Burnham leisure park plans receive mixed reaction

PUBLISHED: 08:50 12 July 2011

Views of Burnham and Highbridge.; 31-10-08

Views of Burnham and Highbridge.; 31-10-08

Copyright Archant Ltd

PLANS for a new leisure park in Burnham have met with a mixed reaction.

Entrepreneur Paul Chatwin’s proposal for a new park on the South Esplanade includes a mini-golf course and children’s fairground rides.

But while some have welcomed the £200,000 plans and the potential boost to tourism, others have flagged up what they see as problems with the site, while the area is also the subject of a village green application.

Burnham-based Mr Chatwin, who last year failed in a bid to bring a crazy golf course to the town, has unveiled his plans for the Burnham Point scheme to members of Burnham and Highbridge Town Council.

The site earmarked for the project by Mr Chatwin is opposite the entrance to the Burnham Holiday Village on the South Esplanade, and would feature 20 beach chalets, an 18-hole adventure golf course, and a site for fairground rides.

Mr Chatwin is currently gauging public opinion for the scheme on a survey website, where he stated he was hopeful the site could also be used to host a variety of arts and craft fairs and events selling and promoting local produce.

The construction of the chalets would cost Sedgemoor District Council £60,000 – an amount Mr Chatwin has said he will pay back to the council if they decide to end the agreement - while the developer is looking to spend £140,000 of his own money of the scheme.

But an application to turn the site into a village green is also currently being considered by Somerset County Council, which could kill the project if granted.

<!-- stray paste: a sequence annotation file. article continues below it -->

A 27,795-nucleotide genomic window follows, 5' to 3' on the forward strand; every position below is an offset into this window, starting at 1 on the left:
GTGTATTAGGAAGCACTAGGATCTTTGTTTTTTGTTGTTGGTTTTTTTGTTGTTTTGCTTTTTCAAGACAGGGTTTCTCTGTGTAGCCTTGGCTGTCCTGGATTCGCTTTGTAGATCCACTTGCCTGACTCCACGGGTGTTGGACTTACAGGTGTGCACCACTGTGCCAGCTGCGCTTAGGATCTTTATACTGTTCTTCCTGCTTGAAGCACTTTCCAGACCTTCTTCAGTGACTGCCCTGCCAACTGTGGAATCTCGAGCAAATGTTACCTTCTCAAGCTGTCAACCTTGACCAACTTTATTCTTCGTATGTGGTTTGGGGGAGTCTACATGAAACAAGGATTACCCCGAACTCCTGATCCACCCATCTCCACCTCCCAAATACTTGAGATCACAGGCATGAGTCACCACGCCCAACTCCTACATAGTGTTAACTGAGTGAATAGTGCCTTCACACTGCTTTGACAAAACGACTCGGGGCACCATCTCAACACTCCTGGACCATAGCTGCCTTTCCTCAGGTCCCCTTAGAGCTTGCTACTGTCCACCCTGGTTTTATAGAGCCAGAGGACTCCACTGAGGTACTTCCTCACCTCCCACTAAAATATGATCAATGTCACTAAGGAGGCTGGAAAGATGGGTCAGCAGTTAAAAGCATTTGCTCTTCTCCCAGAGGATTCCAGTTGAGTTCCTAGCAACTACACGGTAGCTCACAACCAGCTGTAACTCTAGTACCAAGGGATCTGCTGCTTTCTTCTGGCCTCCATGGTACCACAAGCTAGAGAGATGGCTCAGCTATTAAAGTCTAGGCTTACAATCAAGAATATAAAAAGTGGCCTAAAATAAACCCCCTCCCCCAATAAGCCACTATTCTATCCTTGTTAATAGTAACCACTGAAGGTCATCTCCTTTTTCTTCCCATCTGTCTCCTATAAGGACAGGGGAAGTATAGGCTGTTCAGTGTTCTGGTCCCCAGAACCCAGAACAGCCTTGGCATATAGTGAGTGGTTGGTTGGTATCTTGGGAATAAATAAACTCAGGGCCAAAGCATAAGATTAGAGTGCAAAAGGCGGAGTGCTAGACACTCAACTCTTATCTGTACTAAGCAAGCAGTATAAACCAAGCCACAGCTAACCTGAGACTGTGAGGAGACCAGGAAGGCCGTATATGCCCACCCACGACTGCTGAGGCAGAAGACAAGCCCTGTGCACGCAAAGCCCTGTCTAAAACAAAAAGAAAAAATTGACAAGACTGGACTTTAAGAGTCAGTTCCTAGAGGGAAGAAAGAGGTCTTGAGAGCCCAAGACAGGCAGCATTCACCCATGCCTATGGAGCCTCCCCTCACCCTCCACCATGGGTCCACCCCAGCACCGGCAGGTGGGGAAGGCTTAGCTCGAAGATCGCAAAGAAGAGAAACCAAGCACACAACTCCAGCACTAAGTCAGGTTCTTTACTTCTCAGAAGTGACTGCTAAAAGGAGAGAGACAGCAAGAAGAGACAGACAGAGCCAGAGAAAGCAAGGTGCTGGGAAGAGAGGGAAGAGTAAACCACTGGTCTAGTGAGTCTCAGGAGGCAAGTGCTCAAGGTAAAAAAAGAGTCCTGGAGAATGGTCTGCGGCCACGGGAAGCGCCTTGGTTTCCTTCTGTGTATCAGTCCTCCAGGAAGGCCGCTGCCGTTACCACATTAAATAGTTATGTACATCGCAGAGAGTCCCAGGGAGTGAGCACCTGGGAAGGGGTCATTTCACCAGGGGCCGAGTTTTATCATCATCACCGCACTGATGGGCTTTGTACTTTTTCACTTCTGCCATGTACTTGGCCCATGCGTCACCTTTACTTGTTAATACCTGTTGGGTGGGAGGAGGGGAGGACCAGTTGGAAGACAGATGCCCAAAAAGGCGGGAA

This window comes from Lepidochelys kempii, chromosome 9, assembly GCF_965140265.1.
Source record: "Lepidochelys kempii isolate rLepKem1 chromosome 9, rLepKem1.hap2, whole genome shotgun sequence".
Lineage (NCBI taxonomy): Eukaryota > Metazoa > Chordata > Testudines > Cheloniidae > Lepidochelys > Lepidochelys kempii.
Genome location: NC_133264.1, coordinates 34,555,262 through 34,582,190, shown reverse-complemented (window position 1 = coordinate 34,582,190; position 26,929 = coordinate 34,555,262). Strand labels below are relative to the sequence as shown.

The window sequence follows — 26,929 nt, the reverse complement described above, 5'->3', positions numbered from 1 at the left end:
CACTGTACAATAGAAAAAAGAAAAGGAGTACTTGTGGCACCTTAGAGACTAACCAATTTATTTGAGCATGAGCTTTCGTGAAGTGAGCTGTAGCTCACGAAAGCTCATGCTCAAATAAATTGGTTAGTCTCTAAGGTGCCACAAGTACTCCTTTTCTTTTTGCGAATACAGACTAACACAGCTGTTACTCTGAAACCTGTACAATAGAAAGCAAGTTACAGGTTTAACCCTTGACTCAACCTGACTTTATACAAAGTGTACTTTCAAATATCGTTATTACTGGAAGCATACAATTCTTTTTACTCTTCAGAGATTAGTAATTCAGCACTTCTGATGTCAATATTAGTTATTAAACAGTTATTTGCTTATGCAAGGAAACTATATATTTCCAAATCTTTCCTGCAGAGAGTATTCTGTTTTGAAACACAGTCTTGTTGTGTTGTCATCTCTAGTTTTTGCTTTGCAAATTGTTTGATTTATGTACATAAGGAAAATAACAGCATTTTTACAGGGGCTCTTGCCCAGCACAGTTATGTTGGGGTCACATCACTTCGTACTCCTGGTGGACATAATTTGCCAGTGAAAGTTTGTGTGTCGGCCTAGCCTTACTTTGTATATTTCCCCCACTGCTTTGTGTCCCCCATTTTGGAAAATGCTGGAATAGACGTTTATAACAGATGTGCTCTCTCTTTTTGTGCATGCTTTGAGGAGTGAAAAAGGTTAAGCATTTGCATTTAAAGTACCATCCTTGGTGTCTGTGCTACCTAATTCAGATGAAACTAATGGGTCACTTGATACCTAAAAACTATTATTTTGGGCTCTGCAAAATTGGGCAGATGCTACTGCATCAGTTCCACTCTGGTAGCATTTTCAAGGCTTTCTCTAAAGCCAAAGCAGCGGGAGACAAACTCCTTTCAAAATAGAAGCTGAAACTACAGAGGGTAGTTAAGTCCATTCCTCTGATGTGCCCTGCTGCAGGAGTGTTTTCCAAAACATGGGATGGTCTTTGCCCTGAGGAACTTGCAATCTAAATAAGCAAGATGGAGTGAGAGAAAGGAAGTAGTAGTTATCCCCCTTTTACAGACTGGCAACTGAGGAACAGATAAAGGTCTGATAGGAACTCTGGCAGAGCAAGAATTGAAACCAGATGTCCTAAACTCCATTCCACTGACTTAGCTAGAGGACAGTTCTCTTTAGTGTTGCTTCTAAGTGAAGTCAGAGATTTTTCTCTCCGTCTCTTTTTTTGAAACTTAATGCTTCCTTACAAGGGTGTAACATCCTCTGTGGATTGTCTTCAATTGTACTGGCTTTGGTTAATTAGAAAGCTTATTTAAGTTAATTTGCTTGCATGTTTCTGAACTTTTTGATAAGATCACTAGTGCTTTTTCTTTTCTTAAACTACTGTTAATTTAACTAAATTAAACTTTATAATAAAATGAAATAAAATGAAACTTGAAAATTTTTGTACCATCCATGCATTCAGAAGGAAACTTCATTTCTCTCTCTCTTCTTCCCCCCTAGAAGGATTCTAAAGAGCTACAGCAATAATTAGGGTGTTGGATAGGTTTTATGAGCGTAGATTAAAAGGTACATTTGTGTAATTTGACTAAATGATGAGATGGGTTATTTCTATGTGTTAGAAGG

Councillor Helen Groves said: “The proposal could be incredibly positive for the town.

“There is a lack of amenities for young children, and it’s wonderful that we have people who are willing to invest in the town in this way.”

But fellow councillor Louise Parkin said: “My main concern is that there is a lack of amenities such as toilets on that site.

“We have spent 50 or so years catering to a certain clientele of people aged 50 or older, and I don’t think we should alienate them by trying to aim at younger people.”

Graham Wills, treasurer of the Burnham Motor Boat and Sailing Club, and chairman of the town’s Royal National Lifeboat Institute (RNLI) branch, said: “I think there is a need for sympathetic development of that area of the town, it just depends on how it’s done.

“While we at the sailing club wouldn’t want a new development to exacerbate the existing problems we have experienced with crime, we would welcome something that would be sympathetic to the town’s Victorian heritage.”

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